Text messages and emails between employees of a Biddeford-based service provider that managed a home where a disabled man died last summer are now part of the criminal investigation into his death.

Norman Fisher died in August, three days after the state placed him with Residential and Community Support Services without his medication. Photo courtesy of the Art Certificate Program of Biddeford

Norman Fisher, 62, died Aug. 27 at a house on Humboldt Street in Portland that was managed by Residential and Community Support Services. He was severely diabetic and was dropped off at the house from the hospital, without his insulin, which he took twice daily. The cause of death, the state medical examiner later determined, was hyperglycemia and ketoacidosis – both related to his diabetes.

Fisher’s death prompted the state to immediately halt new submissions to RCSS and then to sever its Medicaid contract with the provider after it found numerous other instances where RCSS was failing to keep clients safe. The state has since given RCSS another chance after the company submitted an acceptable plan of action to address deficiencies, although approximately two-thirds of its 70 clients have been moved to other Medicaid home service providers.

In addition to an investigation by the Department of Health and Human Services Adult Protective Services division, Portland police have been looking into the death for possible criminal charges. Although officials have said little about that investigation, a search warrant affidavit filed last month revealed that local police are working with the Maine Attorney General Office’s healthcare crimes unit.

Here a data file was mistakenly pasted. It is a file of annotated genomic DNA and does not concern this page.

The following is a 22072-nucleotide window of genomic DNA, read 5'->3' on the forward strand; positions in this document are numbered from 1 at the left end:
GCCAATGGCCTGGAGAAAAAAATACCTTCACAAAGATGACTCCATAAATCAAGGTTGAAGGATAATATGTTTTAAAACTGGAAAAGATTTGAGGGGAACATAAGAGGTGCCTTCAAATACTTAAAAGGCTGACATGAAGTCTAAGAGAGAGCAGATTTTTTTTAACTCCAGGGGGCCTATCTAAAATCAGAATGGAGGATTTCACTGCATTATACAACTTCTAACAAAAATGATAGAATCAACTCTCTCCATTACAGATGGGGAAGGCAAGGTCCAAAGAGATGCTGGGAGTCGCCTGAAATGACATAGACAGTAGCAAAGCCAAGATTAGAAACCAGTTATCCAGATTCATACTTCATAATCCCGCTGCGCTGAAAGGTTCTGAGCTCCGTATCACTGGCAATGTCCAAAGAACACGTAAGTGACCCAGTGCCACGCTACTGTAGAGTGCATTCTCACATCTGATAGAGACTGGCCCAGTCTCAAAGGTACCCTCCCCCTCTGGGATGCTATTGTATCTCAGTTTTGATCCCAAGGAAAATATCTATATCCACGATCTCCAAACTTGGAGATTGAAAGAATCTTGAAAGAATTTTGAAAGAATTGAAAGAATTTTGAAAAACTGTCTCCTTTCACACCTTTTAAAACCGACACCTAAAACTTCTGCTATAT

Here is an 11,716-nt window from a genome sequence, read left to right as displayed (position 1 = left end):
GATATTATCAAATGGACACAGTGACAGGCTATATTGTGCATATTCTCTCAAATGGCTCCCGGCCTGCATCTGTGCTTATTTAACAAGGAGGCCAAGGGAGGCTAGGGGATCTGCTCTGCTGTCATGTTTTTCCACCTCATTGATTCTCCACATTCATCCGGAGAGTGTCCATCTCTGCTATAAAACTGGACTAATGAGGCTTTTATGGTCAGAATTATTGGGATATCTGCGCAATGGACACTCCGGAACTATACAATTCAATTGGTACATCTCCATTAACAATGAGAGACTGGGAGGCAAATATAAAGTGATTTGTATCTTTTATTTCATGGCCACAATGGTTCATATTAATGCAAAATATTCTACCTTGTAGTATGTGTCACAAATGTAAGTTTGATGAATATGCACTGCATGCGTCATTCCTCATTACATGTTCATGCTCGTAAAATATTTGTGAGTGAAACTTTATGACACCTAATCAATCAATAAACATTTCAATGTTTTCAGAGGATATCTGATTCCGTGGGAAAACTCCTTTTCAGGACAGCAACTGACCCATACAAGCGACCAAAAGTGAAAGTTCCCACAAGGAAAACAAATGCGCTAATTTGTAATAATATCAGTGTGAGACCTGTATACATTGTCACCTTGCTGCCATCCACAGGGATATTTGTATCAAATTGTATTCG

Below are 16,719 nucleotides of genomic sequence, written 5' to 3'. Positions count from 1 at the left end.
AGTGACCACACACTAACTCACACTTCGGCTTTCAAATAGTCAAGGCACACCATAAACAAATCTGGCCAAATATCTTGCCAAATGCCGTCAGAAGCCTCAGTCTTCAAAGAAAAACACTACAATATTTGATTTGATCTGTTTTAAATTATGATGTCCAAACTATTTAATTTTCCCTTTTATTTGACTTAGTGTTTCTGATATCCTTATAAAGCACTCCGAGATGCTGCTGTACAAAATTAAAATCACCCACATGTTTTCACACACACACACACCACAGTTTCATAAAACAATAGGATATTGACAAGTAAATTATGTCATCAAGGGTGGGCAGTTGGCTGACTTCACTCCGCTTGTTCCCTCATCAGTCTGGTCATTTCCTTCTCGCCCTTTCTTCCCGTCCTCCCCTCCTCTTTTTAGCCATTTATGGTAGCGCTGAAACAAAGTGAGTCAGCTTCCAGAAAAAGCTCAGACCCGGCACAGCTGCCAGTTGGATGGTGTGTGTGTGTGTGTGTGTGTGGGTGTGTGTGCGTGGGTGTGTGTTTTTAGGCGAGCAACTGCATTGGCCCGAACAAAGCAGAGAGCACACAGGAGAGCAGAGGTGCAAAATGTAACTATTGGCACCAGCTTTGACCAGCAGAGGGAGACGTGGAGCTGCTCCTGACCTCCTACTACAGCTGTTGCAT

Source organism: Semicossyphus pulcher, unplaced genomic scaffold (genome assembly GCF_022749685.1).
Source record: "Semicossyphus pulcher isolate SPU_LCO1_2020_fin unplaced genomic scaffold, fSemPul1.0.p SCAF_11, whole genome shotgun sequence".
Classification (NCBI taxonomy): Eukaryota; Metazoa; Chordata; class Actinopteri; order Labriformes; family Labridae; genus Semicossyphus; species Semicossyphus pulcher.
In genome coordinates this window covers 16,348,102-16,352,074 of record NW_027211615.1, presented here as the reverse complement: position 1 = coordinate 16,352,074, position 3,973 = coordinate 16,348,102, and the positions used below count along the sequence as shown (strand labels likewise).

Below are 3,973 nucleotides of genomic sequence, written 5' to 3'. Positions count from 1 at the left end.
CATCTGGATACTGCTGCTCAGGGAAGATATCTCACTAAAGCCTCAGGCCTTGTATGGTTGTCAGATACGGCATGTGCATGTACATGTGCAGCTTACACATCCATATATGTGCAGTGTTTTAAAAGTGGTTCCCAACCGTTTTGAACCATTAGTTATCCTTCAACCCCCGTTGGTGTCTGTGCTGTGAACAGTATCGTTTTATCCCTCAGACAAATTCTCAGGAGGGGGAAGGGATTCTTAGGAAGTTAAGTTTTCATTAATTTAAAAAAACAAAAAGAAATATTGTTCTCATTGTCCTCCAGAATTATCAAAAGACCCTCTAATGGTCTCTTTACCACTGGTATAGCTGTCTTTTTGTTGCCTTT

The search warrant, submitted on Dec. 4 and entered in district court on Jan. 22, reveals that state investigators asked for and received text messages between RCSS employees “related to the care, and subsequent death, of Norman Fisher.” The communications, which cover from Aug. 23 through Nov. 19, were turned over to Adult Protective Services as part of that investigation.

The Adult Protective Services investigator told her Attorney General’s Office counterpart that “the emails and text messages show what RCSS employees knew prior to Fisher’s death and would give me insights as to why medical help was not summoned for Fisher except for the time immediately preceding his death.”


DHHS has not previously confirmed Fisher’s identity but has acknowledged that the Aug. 27 death at an RCSS home prompted the state to temporarily suspend its contract.

Spokeswoman Jackie Farwell said this week that the department “promptly provided this documentation to law enforcement and we continue to cooperate fully with their investigation.”

Portland Police Lt. Robert Martin said his department is still investigating and confirmed that detectives are cooperating with the Attorney General’s Office, but he declined to comment on another agency’s work.

“It’s our case for the death investigation,” Martin said. “I’m not sure of the other investigation or investigations that are occurring.”

The search warrant indicates that investigators are exploring charges of endangering the welfare of a dependent person but it does not name anyone who might be charged. The case is likely to be turned over to prosecutors, who would then determine whether to bring charges.